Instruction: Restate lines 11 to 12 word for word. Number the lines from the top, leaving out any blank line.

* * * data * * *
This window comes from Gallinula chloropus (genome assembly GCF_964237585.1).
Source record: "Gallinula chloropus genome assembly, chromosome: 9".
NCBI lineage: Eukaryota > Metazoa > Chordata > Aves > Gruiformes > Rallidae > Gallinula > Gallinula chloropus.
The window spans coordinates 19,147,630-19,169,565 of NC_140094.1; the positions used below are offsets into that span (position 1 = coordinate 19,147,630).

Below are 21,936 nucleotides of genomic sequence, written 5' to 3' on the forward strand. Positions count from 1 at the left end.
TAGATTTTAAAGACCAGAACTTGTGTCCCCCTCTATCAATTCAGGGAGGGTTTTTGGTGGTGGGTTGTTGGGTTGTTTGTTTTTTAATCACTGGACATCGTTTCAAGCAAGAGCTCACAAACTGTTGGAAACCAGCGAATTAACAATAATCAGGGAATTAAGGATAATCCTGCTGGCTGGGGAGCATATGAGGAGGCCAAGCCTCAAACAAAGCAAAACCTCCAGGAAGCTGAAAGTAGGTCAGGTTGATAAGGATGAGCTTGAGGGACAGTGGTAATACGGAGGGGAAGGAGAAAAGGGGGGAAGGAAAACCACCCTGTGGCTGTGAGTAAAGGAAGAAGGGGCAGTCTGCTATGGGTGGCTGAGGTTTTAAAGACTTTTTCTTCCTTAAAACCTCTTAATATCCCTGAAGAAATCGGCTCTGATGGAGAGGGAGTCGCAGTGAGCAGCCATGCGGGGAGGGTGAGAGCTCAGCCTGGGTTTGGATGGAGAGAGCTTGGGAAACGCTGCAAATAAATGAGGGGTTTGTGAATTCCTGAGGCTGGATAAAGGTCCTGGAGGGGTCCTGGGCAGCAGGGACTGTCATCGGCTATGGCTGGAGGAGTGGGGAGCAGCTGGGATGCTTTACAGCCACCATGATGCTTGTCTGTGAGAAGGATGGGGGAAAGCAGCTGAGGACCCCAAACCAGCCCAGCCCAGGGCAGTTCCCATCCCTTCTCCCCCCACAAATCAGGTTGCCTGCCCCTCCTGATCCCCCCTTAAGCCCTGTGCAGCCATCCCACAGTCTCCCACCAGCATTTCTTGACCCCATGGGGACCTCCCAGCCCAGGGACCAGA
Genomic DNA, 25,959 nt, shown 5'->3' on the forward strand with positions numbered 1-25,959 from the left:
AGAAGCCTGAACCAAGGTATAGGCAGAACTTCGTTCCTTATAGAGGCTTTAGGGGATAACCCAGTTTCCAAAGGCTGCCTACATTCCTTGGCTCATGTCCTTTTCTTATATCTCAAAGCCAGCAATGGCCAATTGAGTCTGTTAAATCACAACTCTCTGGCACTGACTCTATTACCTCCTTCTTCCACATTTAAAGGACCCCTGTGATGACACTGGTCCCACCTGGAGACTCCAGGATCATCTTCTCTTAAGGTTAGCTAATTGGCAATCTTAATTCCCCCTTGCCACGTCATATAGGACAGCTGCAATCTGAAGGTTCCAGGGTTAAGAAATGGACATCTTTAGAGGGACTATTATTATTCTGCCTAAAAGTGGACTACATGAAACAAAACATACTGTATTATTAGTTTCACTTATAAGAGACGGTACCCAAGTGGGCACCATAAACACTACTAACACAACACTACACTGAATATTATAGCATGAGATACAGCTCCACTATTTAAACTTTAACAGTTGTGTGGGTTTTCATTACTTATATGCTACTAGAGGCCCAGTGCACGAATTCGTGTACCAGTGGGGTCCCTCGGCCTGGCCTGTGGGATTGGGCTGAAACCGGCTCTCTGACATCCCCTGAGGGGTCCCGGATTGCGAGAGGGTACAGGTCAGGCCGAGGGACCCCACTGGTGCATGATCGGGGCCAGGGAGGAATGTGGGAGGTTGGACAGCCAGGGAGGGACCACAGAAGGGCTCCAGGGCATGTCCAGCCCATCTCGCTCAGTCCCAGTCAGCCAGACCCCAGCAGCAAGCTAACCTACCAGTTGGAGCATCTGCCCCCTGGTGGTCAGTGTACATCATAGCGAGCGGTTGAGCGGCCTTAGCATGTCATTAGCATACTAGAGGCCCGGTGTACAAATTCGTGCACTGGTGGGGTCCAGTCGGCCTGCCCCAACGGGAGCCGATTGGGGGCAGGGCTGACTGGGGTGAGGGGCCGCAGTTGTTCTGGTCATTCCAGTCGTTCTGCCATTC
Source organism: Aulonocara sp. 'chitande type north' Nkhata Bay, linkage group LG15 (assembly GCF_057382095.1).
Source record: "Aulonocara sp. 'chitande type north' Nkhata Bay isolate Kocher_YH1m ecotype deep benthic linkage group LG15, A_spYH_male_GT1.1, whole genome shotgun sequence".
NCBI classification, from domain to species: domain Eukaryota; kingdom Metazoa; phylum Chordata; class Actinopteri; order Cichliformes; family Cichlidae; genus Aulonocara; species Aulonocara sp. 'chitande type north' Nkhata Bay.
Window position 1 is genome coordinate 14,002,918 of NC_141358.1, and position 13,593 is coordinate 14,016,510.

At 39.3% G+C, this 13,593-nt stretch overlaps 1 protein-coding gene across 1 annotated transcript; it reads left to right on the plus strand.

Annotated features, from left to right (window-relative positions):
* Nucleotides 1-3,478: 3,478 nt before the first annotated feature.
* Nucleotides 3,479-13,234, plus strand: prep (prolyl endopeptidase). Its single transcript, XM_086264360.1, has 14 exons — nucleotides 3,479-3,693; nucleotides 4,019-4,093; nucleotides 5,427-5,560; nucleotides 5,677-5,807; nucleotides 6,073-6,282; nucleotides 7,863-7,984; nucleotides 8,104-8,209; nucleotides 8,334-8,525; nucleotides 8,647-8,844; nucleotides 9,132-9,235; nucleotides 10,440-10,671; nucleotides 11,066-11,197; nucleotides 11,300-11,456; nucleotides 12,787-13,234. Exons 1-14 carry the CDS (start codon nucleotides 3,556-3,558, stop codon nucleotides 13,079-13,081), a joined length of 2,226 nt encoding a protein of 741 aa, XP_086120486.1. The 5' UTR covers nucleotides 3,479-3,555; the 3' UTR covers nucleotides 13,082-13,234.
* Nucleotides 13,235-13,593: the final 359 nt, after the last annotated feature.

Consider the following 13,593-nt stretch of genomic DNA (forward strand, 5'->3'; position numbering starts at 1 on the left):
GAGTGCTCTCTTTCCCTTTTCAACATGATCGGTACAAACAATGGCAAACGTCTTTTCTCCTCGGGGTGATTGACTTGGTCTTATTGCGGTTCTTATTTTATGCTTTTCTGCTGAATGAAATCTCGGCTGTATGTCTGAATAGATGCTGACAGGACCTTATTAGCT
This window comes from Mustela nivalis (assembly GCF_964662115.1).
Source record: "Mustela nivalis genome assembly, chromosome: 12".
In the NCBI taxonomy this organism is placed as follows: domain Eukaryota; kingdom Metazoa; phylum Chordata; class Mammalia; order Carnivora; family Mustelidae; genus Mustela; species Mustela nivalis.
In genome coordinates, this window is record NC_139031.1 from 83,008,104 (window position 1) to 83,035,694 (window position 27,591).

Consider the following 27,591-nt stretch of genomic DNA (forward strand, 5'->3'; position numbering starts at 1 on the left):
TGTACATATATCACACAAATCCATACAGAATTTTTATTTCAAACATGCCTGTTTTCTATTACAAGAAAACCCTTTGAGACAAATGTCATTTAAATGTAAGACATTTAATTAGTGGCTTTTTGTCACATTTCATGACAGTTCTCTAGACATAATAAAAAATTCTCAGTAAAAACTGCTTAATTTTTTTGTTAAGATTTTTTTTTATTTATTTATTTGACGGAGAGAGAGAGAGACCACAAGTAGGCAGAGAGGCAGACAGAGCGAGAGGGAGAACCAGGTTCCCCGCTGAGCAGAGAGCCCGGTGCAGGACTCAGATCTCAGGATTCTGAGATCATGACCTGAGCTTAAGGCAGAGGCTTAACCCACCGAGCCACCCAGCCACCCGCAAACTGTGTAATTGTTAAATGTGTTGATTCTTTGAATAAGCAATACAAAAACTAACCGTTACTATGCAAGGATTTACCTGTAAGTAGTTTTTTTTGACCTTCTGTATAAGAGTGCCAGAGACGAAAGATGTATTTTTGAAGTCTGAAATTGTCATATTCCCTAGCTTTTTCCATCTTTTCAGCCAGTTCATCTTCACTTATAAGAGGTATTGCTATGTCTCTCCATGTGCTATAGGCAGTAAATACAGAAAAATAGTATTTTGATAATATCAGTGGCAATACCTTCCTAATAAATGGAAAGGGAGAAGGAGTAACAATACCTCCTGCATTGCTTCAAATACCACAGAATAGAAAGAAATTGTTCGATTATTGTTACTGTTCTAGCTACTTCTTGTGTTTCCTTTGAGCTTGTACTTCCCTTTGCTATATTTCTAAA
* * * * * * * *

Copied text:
NCBI classification, from domain to species: domain Eukaryota; kingdom Metazoa; phylum Chordata; class Actinopteri; order Cichliformes; family Cichlidae; genus Aulonocara; species Aulonocara sp. 'chitande type north' Nkhata Bay.
Window position 1 is genome coordinate 14,002,918 of NC_141358.1, and position 13,593 is coordinate 14,016,510.